Change Management: Creating Peak Experiences For Strangers

One of the most basic tenets of corporate marketing is that a company should focus its promotional investment on its target market. In other words, market to those who are most likely to buy from you. Seems simple enough and, having run a niche-oriented boutique hotel business for more than two decades, I can say that this focused approach creates great bang for the buck.

But, I want to share a story with you that may shift your thinking from being a marketing mercenary to being a marketing missionary. A marketing mercenary focuses on the return on investment (ROI) associated with marketing to their target market. 95% of what my company, Joie de Vivre Hotels, does fits this category. But, every once in a while, it helps to throw a "Hail Mary pass” - a marketing promotion that is more about your company's mission than it is about your product. If you can get this right, you will develop huge long-term benefits because you will create stories, memories, and goodwill that will last longer than any short-term marketing mercenary initiative you and your company could deploy.

Let's take a step back before I tell you my story. As a devout believer in Abraham Maslow's Hierarchy of Needs, I know that what engages the human spirit most is what's at the peak of his pyramid: self-actualization, that transformative feeling when what ought to be, just is. For an employee, that's when you feel that you are being "all that you can be" and you are getting great meaning or inspiration from your work. For a customer, that's when experiencing a product or service gives you that transformative effect of "it doesn't get any better than this," or as MasterCard calls it, that "priceless" feeling that is truly intangible. Any company that can do this will create evangelistic customers as you see with those who are part of the Apple or Harley-Davidson flock. Companies that create "peak experiences" for their employees and customers naturally engender greater loyalty. These companies have much lower employee turnover and tend to spend far less in marketing. Fortunately, Joie de Vivre has employee turnover that's one-third the hospitality industry average and our $200 million company spends less than $50,000 annually on print advertisements for our 40-50 hotels, restaurants, and spas. So, I guess we "get it."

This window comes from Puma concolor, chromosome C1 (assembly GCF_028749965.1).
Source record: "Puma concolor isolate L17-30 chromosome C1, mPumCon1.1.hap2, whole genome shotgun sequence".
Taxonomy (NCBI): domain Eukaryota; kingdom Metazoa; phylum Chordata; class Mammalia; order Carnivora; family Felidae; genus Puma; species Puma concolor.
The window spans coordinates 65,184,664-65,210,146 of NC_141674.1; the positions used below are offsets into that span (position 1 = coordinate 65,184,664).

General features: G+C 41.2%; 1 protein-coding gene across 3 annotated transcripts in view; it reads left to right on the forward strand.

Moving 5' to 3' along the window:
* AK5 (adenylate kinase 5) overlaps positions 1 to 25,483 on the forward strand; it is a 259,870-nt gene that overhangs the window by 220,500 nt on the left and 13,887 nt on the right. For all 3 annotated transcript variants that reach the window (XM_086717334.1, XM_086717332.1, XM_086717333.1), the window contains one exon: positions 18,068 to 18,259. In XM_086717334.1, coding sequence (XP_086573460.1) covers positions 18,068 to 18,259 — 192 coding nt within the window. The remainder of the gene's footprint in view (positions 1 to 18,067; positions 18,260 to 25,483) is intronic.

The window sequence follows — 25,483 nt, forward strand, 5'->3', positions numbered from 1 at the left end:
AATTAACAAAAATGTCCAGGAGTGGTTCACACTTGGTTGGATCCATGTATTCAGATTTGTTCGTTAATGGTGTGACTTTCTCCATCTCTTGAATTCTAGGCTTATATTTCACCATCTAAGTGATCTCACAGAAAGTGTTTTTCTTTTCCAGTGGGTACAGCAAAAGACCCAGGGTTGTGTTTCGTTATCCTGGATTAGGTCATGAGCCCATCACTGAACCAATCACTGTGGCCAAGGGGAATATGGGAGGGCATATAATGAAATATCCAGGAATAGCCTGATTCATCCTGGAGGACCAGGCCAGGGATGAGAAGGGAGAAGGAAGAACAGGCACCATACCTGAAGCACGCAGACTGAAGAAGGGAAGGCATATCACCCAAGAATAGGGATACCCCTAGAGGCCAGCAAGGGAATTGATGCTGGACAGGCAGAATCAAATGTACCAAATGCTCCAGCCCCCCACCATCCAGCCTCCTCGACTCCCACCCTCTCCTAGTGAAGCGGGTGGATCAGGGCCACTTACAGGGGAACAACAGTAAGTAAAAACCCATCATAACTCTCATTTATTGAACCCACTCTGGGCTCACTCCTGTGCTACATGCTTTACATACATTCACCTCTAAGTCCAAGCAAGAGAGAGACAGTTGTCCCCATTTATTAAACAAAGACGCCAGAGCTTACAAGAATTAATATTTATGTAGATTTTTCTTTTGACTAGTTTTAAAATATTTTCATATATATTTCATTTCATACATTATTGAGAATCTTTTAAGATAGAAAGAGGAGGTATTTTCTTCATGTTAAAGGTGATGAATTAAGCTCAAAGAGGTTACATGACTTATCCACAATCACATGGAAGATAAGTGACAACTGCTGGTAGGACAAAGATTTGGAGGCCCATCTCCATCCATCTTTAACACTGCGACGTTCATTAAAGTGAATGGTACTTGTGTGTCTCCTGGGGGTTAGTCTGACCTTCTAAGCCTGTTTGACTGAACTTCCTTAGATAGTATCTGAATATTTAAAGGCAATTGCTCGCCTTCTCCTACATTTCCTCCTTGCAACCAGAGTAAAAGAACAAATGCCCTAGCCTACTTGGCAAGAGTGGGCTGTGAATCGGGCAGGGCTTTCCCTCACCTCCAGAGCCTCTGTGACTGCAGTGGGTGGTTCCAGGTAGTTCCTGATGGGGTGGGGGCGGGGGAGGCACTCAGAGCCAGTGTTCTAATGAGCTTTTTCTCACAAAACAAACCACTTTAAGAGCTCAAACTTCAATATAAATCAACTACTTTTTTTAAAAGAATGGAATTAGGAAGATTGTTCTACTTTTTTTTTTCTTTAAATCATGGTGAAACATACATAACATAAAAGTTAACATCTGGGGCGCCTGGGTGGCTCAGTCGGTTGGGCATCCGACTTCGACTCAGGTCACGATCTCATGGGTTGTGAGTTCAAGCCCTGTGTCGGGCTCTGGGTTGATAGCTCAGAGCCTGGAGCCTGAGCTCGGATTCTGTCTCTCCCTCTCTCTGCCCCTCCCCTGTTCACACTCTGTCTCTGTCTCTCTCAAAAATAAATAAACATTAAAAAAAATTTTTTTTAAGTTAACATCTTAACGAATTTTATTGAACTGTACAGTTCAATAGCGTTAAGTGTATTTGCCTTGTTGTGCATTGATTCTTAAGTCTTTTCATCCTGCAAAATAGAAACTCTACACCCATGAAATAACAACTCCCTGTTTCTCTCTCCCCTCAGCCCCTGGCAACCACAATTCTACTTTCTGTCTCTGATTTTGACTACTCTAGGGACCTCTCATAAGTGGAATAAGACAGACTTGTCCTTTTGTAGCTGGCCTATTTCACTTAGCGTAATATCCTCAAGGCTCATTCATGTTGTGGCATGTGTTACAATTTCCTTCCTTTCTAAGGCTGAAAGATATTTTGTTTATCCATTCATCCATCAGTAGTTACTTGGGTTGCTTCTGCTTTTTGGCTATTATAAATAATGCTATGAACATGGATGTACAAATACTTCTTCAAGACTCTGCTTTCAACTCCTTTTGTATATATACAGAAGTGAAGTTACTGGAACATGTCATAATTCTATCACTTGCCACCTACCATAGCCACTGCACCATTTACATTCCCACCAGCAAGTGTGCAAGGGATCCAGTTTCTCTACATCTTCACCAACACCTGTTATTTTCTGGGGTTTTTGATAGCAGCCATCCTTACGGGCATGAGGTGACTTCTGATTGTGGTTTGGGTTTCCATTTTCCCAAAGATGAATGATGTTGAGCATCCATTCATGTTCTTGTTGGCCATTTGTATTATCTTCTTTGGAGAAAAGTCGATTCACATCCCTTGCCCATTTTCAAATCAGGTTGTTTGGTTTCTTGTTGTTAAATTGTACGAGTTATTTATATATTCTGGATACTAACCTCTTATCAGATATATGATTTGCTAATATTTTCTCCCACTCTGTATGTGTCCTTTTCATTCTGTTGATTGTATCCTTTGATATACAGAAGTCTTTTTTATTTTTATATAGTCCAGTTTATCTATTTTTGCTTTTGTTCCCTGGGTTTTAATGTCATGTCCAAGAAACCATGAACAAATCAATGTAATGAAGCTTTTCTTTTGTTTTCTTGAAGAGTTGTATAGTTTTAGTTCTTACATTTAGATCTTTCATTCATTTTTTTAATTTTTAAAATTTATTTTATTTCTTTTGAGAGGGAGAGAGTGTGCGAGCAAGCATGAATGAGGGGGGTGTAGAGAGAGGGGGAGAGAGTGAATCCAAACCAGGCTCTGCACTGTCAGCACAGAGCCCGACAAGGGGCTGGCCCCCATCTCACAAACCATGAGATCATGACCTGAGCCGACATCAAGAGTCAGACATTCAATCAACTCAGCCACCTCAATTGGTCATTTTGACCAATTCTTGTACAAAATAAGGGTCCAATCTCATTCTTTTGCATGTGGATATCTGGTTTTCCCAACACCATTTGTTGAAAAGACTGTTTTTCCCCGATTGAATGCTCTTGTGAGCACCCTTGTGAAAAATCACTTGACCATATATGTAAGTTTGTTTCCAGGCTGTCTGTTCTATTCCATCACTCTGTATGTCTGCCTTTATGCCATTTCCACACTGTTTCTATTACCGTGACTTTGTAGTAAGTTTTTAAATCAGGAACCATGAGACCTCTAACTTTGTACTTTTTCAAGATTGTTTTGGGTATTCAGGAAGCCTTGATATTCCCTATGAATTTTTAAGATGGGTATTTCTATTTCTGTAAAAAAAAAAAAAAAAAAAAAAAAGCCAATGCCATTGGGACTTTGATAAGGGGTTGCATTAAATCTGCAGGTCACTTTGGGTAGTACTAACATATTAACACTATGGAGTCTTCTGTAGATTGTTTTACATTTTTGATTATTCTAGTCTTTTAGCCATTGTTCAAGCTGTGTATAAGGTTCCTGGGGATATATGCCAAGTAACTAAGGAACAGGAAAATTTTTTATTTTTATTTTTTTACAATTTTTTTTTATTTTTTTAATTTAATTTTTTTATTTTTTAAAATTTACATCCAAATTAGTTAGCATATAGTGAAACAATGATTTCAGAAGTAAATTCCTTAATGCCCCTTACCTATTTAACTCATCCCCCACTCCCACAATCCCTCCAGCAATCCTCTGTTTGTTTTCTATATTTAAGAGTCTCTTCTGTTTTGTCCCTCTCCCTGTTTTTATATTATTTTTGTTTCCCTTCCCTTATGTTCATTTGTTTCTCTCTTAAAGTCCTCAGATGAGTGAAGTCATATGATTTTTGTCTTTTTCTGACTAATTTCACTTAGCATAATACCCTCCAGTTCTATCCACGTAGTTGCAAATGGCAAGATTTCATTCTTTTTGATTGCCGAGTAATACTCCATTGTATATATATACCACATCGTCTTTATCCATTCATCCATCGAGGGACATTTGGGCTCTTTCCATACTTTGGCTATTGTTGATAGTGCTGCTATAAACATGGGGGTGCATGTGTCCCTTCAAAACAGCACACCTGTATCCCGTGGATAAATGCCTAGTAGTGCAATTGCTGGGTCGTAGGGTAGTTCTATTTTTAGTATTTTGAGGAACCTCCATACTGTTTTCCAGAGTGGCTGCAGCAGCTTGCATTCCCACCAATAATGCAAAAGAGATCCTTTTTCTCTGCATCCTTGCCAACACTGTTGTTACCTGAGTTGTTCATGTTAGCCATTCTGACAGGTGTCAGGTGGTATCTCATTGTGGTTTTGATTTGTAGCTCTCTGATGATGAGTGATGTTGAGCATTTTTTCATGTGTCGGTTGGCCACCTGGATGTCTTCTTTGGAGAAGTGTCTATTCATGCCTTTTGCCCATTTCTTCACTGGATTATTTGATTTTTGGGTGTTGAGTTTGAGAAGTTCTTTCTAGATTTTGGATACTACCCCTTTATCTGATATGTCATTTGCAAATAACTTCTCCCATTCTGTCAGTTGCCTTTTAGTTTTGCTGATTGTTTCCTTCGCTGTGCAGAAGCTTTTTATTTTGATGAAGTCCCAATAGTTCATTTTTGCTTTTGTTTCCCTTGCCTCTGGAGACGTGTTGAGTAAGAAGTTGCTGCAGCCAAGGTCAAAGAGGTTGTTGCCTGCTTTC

Creating peak experiences for employees and customers is a no-brainer. You gotta do it. But, recently, we created a peak experience for a bunch of strangers - albeit strangers who had something in common with each other and the company. To celebrate the 20th anniversary of Joie de Vivre, we invited 10,000 people (I'm assuming mostly women) from the state of California with the name “Joy” to a JOY PARTY at our luxurious Hotel Vitale on San Francisco’s waterfront. Our company has spent 20 years understanding the significance and responsibility of having a name associated with such a positive emotion so we thought it would be provocative to invite these women together to share their experience of living with this name their whole life. Excuse the pun, but we ended up with a roomful of joy (or Joys) — 125 women sharing the name with dozens and dozens of husbands, significant others, friends, children and even a few media there to capture the occasion. What was miraculous was how these strangers bonded in their storytelling so quickly. As if they were long-lost friends. It was remarkable how much they had in common and how many of these women had gone into the service or helping professions. One who received a special award from Joie de Vivre that night talked to the group about the Seeds of Joy non-profit she'd created to help facilitate more poetry therapy in the world. Others spoke of how their name was a daily reminder of their purpose in life (something we often talk about in our company - why not name your company after your mission statement?!). It was one big "joy bubble." Lots of tears of joy flowing. For the couple of dozen Joie de Vivre employees who came to the event, it was truly a highlight of their time with the company to see that we could conceive of and create such an event that brought what will be a lifetime memory to these women. And, since the event, we've shared many of the emails and letters we've received from these Joys with our employees (25 Joys received a free hotel room at the Hotel Vitale so they could have a Joy slumber party).

Creating a peak experience for a stranger? A waste of marketing dollars? I don't think so. While I think it could be dangerous to allocate the majority of your marketing funds to a missionary event like this, I also believe that the word-of-mouth (which has been huge for our JOY PARTY) and internal and external goodwill that comes from this kind of marketing proves that being a "karmic capitalist" pays off in the long-run. Doing good can mean your company will do well. The next time you're thinking about how to make a splash with your promotions, think about making a difference in someone's life in a profound way that will serve as a peak experience for them. While other marketing ploys may fade with time, those marketing initiatives that have a deeper mission attached to them will stand the test of time and give you a remarkable long-term ROI.

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  • Carlos R. Hernandez

    Wow! I am once again amazed at your insight. Heard you speak at "Economic Summit 2007" earlier this year and am grateful you pro-actively share your story with us.